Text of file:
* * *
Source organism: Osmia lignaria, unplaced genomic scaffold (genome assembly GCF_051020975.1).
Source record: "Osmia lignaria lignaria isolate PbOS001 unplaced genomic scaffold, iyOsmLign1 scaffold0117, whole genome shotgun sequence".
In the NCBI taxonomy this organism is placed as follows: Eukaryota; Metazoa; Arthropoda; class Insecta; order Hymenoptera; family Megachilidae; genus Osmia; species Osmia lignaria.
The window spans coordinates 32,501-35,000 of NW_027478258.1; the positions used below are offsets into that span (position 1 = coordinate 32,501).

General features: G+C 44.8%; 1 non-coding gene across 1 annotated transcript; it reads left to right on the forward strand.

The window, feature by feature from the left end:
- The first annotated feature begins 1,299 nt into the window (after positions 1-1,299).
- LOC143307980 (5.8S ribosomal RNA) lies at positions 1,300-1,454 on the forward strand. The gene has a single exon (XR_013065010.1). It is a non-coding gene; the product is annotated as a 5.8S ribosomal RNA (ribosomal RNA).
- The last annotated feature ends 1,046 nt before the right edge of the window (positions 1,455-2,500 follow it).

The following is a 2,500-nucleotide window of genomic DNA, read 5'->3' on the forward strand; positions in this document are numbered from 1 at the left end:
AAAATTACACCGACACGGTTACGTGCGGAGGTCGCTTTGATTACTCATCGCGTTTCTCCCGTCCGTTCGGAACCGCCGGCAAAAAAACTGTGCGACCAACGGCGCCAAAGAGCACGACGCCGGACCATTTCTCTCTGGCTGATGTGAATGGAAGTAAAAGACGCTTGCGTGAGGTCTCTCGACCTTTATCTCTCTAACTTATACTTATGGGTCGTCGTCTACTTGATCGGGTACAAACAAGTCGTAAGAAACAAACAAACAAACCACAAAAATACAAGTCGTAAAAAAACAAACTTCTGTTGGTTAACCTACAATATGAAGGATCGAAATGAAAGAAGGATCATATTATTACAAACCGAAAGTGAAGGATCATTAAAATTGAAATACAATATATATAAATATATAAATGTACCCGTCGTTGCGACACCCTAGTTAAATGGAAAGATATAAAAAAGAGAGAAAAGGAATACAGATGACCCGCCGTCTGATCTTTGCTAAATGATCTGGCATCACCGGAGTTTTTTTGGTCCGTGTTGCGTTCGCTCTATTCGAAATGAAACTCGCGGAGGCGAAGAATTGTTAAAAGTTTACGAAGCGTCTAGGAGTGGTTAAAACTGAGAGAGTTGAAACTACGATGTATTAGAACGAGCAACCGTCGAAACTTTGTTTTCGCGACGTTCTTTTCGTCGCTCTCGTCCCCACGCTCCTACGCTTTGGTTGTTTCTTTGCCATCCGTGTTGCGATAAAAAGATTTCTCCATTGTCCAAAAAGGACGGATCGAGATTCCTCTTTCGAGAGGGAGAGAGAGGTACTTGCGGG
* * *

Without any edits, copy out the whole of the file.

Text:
Source organism: Osmia lignaria, unplaced genomic scaffold (genome assembly GCF_051020975.1).
Source record: "Osmia lignaria lignaria isolate PbOS001 unplaced genomic scaffold, iyOsmLign1 scaffold0117, whole genome shotgun sequence".
In the NCBI taxonomy this organism is placed as follows: Eukaryota; Metazoa; Arthropoda; class Insecta; order Hymenoptera; family Megachilidae; genus Osmia; species Osmia lignaria.
The window spans coordinates 32,501-35,000 of NW_027478258.1; the positions used below are offsets into that span (position 1 = coordinate 32,501).

General features: G+C 44.8%; 1 non-coding gene across 1 annotated transcript; it reads left to right on the forward strand.

The window, feature by feature from the left end:
- The first annotated feature begins 1,299 nt into the window (after positions 1-1,299).
- LOC143307980 (5.8S ribosomal RNA) lies at positions 1,300-1,454 on the forward strand. The gene has a single exon (XR_013065010.1). It is a non-coding gene; the product is annotated as a 5.8S ribosomal RNA (ribosomal RNA).
- The last annotated feature ends 1,046 nt before the right edge of the window (positions 1,455-2,500 follow it).

The following is a 2,500-nucleotide window of genomic DNA, read 5'->3' on the forward strand; positions in this document are numbered from 1 at the left end:
AAAATTACACCGACACGGTTACGTGCGGAGGTCGCTTTGATTACTCATCGCGTTTCTCCCGTCCGTTCGGAACCGCCGGCAAAAAAACTGTGCGACCAACGGCGCCAAAGAGCACGACGCCGGACCATTTCTCTCTGGCTGATGTGAATGGAAGTAAAAGACGCTTGCGTGAGGTCTCTCGACCTTTATCTCTCTAACTTATACTTATGGGTCGTCGTCTACTTGATCGGGTACAAACAAGTCGTAAGAAACAAACAAACAAACCACAAAAATACAAGTCGTAAAAAAACAAACTTCTGTTGGTTAACCTACAATATGAAGGATCGAAATGAAAGAAGGATCATATTATTACAAACCGAAAGTGAAGGATCATTAAAATTGAAATACAATATATATAAATATATAAATGTACCCGTCGTTGCGACACCCTAGTTAAATGGAAAGATATAAAAAAGAGAGAAAAGGAATACAGATGACCCGCCGTCTGATCTTTGCTAAATGATCTGGCATCACCGGAGTTTTTTTGGTCCGTGTTGCGTTCGCTCTATTCGAAATGAAACTCGCGGAGGCGAAGAATTGTTAAAAGTTTACGAAGCGTCTAGGAGTGGTTAAAACTGAGAGAGTTGAAACTACGATGTATTAGAACGAGCAACCGTCGAAACTTTGTTTTCGCGACGTTCTTTTCGTCGCTCTCGTCCCCACGCTCCTACGCTTTGGTTGTTTCTTTGCCATCCGTGTTGCGATAAAAAGATTTCTCCATTGTCCAAAAAGGACGGATCGAGATTCCTCTTTCGAGAGGGAGAGAGAGGTACTTGCGGG